|QUEEN OF VERSAILLES
(director: Lauren Greenfeld; cinematographer: Tom
Hurwitz; editor: Victor Livingston;
music: Jeff Beal; cast: David
Siegel, Jackie Siegel, Richard Siegel; Runtime: 100;
MPAA Rating: PG; producers: Lauren Greenfeld/Danielle
Renfrew Behrens; Magnolia Pictures;
"My problem with this riches to rags Americana story is that I felt no sympathy for the featured self-absorbed materialists."
Reviewed by Dennis Schwartz
problem with this riches to rags Americana story is
that I felt no sympathy for the featured self-absorbed
materialists. But I took no pleasure in their humbling
experience of no longer being without financial
worries after their business collapse. Two years ago,
at the start of filming, director Lauren
Greenfeld ("Thin"), was filming the doc as if a reality television program.
At that time the tacky but
crafty nouveau riche 74-year-old David Siegel,
a billionaire timeshare magnate of the Westgate
Resorts firm from Orlando, and his 30
years his junior busty trophy wife Jackie, a
divorcee from an abusive husband and a former beauty
queen contest winner from Florida, were sitting pretty
on the top of the world and outgrew their
26,000-square-foot Orlando home and thereby coughed up
a $100 million to build on a mortgage in Orlando a
90,000 square feet palace modeled after Versailles.
This would make it the largest single-family
home in America. The Versailles replica would
accommodate their eight children, many pets and their
19 live-in servants, plus a bowling alley, an
ice-skating rink, a baseball field, two tennis courts,
30 bathrooms, extra-large closets and enough French
antiques to stock a Paris museum.
when in 2008 the housing market collapse
throws Wall Street into a tailspin and the crooked
bank lenders no longer are loaning cheap money,
David's empire is ruined, Versailles remains
half-built, and real-estate hustler David is forced to
layoff over 6,000 of his employees and put his dream Versailles
house on the market and raise $400 million to keep
control of his flashy flagship Las Vegas resort from
the bankers. The couple must now adjust to living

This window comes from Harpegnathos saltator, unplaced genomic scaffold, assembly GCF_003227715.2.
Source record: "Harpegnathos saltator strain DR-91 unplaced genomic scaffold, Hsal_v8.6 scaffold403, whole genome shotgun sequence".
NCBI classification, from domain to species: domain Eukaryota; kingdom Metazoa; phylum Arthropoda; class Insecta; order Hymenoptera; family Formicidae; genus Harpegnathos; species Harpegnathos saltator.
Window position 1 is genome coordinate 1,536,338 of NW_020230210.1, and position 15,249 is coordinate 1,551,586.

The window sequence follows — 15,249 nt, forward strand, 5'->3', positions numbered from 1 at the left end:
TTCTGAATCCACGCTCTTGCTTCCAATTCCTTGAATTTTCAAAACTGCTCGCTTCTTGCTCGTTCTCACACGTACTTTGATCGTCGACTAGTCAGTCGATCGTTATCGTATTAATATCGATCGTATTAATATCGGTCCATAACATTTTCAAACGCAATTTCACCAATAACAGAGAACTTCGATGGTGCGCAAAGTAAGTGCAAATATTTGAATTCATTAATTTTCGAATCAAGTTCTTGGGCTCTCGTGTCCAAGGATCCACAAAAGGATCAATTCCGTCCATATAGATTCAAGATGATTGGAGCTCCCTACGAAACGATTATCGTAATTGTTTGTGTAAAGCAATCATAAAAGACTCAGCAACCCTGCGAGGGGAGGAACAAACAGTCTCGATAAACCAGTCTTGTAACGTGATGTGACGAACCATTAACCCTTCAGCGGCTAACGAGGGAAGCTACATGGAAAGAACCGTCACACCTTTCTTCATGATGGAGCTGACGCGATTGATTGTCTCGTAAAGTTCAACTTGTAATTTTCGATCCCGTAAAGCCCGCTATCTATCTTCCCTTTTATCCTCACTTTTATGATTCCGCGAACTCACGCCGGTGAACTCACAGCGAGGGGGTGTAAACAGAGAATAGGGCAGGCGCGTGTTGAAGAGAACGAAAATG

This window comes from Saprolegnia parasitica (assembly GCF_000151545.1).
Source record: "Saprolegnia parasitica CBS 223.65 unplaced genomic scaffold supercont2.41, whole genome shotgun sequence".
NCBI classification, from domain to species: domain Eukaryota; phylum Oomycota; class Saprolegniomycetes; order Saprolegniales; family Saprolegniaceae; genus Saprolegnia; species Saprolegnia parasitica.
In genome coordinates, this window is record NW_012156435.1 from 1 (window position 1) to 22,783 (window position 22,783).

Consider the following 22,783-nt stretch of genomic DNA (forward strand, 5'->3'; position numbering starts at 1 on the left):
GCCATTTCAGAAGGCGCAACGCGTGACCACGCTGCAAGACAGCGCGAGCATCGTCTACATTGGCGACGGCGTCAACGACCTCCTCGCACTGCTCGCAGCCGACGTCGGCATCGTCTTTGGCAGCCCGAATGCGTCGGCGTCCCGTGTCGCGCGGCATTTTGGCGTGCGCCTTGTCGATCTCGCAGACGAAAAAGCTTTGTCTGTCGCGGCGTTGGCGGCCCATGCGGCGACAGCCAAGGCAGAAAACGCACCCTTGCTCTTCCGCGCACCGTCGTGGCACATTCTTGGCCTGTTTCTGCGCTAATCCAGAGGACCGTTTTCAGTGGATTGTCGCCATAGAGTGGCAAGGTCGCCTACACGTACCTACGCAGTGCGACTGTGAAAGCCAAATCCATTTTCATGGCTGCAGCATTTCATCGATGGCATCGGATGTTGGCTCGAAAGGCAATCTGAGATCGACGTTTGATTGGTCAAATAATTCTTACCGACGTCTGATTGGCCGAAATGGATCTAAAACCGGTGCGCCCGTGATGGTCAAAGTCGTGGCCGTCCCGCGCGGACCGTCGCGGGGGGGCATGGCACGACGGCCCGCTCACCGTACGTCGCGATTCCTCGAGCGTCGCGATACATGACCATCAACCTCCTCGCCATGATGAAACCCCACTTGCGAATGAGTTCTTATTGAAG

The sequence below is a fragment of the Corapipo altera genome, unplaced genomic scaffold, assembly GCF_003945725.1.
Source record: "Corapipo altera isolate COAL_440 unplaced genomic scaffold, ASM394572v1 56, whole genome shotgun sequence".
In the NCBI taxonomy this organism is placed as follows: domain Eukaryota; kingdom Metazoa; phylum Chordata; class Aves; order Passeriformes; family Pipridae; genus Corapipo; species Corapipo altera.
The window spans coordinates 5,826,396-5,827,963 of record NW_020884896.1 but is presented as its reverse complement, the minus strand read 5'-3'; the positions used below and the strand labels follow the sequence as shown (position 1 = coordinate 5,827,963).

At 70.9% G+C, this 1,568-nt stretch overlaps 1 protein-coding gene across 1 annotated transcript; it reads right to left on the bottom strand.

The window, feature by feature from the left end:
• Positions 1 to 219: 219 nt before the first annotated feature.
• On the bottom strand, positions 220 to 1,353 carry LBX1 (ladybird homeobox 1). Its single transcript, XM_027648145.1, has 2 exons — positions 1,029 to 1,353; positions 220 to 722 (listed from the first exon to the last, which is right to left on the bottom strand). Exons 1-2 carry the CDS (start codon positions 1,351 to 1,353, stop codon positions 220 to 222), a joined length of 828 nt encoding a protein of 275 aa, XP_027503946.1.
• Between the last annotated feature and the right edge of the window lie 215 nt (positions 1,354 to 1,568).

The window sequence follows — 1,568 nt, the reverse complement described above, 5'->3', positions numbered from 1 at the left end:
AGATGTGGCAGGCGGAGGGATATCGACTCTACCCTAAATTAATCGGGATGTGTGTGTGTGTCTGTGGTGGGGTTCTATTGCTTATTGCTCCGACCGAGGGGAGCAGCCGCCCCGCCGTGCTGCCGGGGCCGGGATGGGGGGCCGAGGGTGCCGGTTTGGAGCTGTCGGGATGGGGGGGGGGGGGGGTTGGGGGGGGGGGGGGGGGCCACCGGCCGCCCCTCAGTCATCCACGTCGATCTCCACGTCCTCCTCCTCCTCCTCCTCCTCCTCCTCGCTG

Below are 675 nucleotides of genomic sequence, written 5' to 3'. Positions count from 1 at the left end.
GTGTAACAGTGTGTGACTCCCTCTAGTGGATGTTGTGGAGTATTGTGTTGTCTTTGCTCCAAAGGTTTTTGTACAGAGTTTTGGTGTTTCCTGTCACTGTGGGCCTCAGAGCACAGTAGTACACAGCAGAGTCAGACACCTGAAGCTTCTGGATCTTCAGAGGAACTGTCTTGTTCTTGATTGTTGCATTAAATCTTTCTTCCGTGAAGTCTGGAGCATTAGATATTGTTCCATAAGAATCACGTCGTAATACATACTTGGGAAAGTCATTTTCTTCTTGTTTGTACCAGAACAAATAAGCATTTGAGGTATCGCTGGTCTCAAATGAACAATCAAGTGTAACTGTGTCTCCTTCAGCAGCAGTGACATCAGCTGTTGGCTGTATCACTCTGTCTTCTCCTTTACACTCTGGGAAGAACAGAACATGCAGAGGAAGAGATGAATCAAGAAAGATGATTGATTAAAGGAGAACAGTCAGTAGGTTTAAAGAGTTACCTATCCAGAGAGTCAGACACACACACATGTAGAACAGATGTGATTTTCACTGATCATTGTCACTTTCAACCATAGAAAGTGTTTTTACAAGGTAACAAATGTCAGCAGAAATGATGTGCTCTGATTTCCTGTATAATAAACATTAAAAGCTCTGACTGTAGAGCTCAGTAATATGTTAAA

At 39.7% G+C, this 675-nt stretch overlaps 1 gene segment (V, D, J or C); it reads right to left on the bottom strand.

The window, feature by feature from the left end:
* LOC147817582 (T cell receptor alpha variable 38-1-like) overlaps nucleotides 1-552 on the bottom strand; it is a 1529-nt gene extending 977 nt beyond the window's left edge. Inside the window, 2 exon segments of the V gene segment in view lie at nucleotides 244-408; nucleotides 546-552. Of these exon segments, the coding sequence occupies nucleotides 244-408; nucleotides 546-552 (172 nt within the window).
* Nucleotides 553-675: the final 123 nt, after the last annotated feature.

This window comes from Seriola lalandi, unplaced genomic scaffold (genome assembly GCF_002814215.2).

within their means, which means no more private plane,
chauffeur driven cars, public school for the
spoiled kiddies and
the realization the kids would have to attend
college and get real jobs.
The pic holds the obscenely rich couple up to the mirror as an example of many scheming get-rich-quick Americans during these greedy times who lived beyond their means, made fast-money by crooked deals and were part of the problem why America was faced for the last four years with a financial crisis. We observe the pain the Siegels go through in handling their so-called humbling experience of doing such things as learning how to turn off all the lights in their big house to save electricity, flying on commercial planes and putting on a pretty face for a strained marriage.
passes no judgment on the Siegels, instead
she delves into their intricate lives and how they
fight back to persevere. The trophy wife, a
compulsive shopper who worked as an engineer when
living as a low-middle-class worker in her hometown
of upstate NY, proves to be no bimbo but a loving
mother and wife who vows to stand by her hubby for
richer or poorer and shows a genuine warmth to
others. The Siegels are depicted as
regular folks who got caught in the belief that their
investment schemes with the bank as lenders would last
forever and when the bubble burst these 0.001
percent not so innocent wealthy elites were as
stunned as the harder hit more innocent ninety-nine
percent of Americans and got a taste of the bad
medicine they were dishing out.
no trouble with the documentary with the way it was
filmed and how comical it seemed, but I never could
warm up to the smug David Siegel, known as the "Timeshare King," who
made his dough off hustling the struggling American
working-class by inducing them to live like the rich
folks even if they didn't have the money to do
so. David and his repulsive staff sucker the
suckers into taking vacation timeshares homes for the
rest of their lives in a resort they couldn't afford.
This, of course, ends when the banks are forced to
pull the plug on such shenanigans.
film ends in 2011 with the crass excessive
materialistic couple losing their Versailles palace
and the obstinate capitalist piggish David learning
that the imperious banks now have a controlling
interest in his crumbling empire. There isn't a final
resolution to the family financial woes--leaving the still
dreamy Siegels' story unfinished just like
America's current one.
REVIEWED ON 11/26/2012 GRADE: B-
Dennis Schwartz: "Ozus' World Movie Reviews"
© ALL RIGHTS RESERVED DENNIS SCHWARTZ